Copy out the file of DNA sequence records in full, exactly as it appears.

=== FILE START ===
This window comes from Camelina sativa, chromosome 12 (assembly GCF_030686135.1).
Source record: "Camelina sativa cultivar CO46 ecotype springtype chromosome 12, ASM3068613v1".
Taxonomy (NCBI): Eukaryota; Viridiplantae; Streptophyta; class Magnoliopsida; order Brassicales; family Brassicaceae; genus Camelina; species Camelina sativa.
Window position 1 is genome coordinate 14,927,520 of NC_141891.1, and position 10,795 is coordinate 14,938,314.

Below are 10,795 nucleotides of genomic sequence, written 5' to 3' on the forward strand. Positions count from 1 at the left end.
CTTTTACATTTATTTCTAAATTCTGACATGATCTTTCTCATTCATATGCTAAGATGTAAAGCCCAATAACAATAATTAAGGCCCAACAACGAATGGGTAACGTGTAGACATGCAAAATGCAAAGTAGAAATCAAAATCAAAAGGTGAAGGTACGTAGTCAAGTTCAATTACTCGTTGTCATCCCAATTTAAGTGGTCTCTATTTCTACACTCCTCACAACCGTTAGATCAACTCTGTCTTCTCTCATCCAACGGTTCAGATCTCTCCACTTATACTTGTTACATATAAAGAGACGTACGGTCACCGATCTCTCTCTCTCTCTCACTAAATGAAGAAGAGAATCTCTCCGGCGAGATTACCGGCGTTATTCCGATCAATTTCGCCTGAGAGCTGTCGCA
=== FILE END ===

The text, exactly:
This window comes from Camelina sativa, chromosome 12 (assembly GCF_030686135.1).
Source record: "Camelina sativa cultivar CO46 ecotype springtype chromosome 12, ASM3068613v1".
Taxonomy (NCBI): Eukaryota; Viridiplantae; Streptophyta; class Magnoliopsida; order Brassicales; family Brassicaceae; genus Camelina; species Camelina sativa.
Window position 1 is genome coordinate 14,927,520 of NC_141891.1, and position 10,795 is coordinate 14,938,314.

Below are 10,795 nucleotides of genomic sequence, written 5' to 3' on the forward strand. Positions count from 1 at the left end.
CTTTTACATTTATTTCTAAATTCTGACATGATCTTTCTCATTCATATGCTAAGATGTAAAGCCCAATAACAATAATTAAGGCCCAACAACGAATGGGTAACGTGTAGACATGCAAAATGCAAAGTAGAAATCAAAATCAAAAGGTGAAGGTACGTAGTCAAGTTCAATTACTCGTTGTCATCCCAATTTAAGTGGTCTCTATTTCTACACTCCTCACAACCGTTAGATCAACTCTGTCTTCTCTCATCCAACGGTTCAGATCTCTCCACTTATACTTGTTACATATAAAGAGACGTACGGTCACCGATCTCTCTCTCTCTCTCACTAAATGAAGAAGAGAATCTCTCCGGCGAGATTACCGGCGTTATTCCGATCAATTTCGCCTGAGAGCTGTCGCA